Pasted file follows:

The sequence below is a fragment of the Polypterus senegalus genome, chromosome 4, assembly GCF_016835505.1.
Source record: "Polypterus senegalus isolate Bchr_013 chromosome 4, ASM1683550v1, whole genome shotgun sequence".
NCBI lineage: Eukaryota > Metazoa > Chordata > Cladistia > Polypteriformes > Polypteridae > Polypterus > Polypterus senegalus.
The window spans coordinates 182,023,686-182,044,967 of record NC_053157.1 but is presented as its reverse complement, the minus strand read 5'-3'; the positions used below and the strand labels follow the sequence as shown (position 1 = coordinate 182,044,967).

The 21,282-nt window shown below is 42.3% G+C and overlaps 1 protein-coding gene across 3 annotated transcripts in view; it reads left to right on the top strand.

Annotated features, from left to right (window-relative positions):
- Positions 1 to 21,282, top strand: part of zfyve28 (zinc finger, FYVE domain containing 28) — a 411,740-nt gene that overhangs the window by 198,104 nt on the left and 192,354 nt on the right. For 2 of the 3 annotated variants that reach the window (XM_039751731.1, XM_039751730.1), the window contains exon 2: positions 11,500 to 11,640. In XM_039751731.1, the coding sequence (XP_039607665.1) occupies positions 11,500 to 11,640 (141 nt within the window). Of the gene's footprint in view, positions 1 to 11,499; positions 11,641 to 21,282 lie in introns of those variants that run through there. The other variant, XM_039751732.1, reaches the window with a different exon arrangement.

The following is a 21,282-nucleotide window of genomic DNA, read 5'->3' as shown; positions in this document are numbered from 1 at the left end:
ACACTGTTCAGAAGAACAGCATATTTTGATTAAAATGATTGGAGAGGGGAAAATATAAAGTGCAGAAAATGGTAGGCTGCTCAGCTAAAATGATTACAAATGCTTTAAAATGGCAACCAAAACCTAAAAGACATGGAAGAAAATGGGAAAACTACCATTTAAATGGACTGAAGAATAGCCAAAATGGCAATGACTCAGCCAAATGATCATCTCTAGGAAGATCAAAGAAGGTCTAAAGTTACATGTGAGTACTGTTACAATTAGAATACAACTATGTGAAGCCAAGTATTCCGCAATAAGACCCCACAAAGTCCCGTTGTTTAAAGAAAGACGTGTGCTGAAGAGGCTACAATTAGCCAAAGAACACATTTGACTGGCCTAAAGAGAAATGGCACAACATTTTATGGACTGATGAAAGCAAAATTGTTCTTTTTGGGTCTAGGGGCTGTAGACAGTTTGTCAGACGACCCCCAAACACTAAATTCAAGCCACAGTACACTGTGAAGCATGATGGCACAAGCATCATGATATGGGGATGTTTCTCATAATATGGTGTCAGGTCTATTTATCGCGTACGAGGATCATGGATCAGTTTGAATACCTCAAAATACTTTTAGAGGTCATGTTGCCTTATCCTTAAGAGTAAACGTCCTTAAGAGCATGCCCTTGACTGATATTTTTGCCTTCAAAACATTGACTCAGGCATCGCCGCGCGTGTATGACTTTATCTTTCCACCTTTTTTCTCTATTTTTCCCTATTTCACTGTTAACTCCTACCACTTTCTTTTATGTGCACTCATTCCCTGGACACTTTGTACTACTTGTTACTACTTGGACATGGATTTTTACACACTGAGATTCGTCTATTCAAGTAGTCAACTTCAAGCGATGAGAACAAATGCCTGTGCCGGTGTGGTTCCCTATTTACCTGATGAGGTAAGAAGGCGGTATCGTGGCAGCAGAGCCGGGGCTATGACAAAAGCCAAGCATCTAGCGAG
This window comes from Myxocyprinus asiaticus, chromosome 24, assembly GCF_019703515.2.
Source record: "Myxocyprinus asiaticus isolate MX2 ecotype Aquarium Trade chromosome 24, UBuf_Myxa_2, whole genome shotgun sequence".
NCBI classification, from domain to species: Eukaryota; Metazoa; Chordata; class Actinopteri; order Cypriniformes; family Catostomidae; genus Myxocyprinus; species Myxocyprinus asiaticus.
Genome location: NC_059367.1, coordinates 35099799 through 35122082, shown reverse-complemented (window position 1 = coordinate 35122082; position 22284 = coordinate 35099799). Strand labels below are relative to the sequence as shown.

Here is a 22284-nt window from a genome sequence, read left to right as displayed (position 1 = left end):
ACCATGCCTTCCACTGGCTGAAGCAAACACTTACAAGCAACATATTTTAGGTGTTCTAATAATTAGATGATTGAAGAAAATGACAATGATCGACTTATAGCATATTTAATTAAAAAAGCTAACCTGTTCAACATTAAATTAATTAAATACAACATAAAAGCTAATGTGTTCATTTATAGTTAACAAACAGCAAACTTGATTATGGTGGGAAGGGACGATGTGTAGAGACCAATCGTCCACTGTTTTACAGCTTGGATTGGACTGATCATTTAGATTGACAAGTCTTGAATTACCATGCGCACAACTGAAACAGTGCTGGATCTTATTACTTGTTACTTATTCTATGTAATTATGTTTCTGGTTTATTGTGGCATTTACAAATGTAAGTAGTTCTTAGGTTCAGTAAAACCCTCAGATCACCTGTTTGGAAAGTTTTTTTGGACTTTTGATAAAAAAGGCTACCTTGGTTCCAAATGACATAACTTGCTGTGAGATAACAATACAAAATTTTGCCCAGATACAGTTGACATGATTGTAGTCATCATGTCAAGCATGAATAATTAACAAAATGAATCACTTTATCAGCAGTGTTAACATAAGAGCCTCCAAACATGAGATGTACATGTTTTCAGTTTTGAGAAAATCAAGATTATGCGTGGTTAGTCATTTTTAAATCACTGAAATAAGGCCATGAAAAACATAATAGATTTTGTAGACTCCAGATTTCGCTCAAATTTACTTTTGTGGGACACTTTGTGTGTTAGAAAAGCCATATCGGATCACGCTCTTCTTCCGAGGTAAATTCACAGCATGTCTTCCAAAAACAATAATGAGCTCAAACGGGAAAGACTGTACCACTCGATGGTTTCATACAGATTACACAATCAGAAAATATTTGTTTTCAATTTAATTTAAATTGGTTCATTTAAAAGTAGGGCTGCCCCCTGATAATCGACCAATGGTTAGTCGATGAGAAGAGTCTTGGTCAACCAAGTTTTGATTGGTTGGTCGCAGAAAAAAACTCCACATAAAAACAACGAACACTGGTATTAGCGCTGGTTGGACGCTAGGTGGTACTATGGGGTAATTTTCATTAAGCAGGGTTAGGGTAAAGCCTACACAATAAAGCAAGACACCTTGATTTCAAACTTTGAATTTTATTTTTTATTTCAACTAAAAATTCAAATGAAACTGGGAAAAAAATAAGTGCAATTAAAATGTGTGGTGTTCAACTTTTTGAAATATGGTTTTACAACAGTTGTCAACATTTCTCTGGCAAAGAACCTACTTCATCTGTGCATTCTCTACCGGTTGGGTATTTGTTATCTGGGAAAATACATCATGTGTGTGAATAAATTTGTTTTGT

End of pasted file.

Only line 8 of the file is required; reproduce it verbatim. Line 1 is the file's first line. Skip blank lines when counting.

The following is a 21,282-nucleotide window of genomic DNA, read 5'->3' as shown; positions in this document are numbered from 1 at the left end: